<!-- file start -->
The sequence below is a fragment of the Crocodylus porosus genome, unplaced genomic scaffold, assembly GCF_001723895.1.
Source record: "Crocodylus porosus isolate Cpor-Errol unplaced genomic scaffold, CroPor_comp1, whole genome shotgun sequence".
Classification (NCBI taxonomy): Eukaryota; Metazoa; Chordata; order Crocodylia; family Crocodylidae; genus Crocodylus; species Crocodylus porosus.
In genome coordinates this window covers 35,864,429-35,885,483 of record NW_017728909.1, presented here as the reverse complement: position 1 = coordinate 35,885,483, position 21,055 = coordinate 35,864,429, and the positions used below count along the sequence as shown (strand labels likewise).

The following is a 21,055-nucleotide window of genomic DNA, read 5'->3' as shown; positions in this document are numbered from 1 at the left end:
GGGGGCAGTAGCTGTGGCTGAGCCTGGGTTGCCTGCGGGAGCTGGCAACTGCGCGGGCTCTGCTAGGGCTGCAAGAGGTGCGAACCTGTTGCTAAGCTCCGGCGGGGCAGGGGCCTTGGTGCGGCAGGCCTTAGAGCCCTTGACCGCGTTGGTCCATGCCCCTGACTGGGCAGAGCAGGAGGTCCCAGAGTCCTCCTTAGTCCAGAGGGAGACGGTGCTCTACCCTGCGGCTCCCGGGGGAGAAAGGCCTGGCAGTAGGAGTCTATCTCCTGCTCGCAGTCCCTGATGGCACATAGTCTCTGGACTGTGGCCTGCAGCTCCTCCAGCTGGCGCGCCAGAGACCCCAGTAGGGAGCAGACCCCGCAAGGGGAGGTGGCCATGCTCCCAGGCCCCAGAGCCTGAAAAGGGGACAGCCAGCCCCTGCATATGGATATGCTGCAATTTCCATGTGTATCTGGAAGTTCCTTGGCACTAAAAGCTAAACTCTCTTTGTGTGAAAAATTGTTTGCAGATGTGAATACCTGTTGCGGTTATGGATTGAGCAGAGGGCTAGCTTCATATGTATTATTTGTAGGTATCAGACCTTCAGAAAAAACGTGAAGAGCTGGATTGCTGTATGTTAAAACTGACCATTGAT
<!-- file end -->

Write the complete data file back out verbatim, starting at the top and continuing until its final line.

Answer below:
The sequence below is a fragment of the Crocodylus porosus genome, unplaced genomic scaffold, assembly GCF_001723895.1.
Source record: "Crocodylus porosus isolate Cpor-Errol unplaced genomic scaffold, CroPor_comp1, whole genome shotgun sequence".
Classification (NCBI taxonomy): Eukaryota; Metazoa; Chordata; order Crocodylia; family Crocodylidae; genus Crocodylus; species Crocodylus porosus.
In genome coordinates this window covers 35,864,429-35,885,483 of record NW_017728909.1, presented here as the reverse complement: position 1 = coordinate 35,885,483, position 21,055 = coordinate 35,864,429, and the positions used below count along the sequence as shown (strand labels likewise).

The following is a 21,055-nucleotide window of genomic DNA, read 5'->3' as shown; positions in this document are numbered from 1 at the left end:
GGGGGCAGTAGCTGTGGCTGAGCCTGGGTTGCCTGCGGGAGCTGGCAACTGCGCGGGCTCTGCTAGGGCTGCAAGAGGTGCGAACCTGTTGCTAAGCTCCGGCGGGGCAGGGGCCTTGGTGCGGCAGGCCTTAGAGCCCTTGACCGCGTTGGTCCATGCCCCTGACTGGGCAGAGCAGGAGGTCCCAGAGTCCTCCTTAGTCCAGAGGGAGACGGTGCTCTACCCTGCGGCTCCCGGGGGAGAAAGGCCTGGCAGTAGGAGTCTATCTCCTGCTCGCAGTCCCTGATGGCACATAGTCTCTGGACTGTGGCCTGCAGCTCCTCCAGCTGGCGCGCCAGAGACCCCAGTAGGGAGCAGACCCCGCAAGGGGAGGTGGCCATGCTCCCAGGCCCCAGAGCCTGAAAAGGGGACAGCCAGCCCCTGCATATGGATATGCTGCAATTTCCATGTGTATCTGGAAGTTCCTTGGCACTAAAAGCTAAACTCTCTTTGTGTGAAAAATTGTTTGCAGATGTGAATACCTGTTGCGGTTATGGATTGAGCAGAGGGCTAGCTTCATATGTATTATTTGTAGGTATCAGACCTTCAGAAAAAACGTGAAGAGCTGGATTGCTGTATGTTAAAACTGACCATTGAT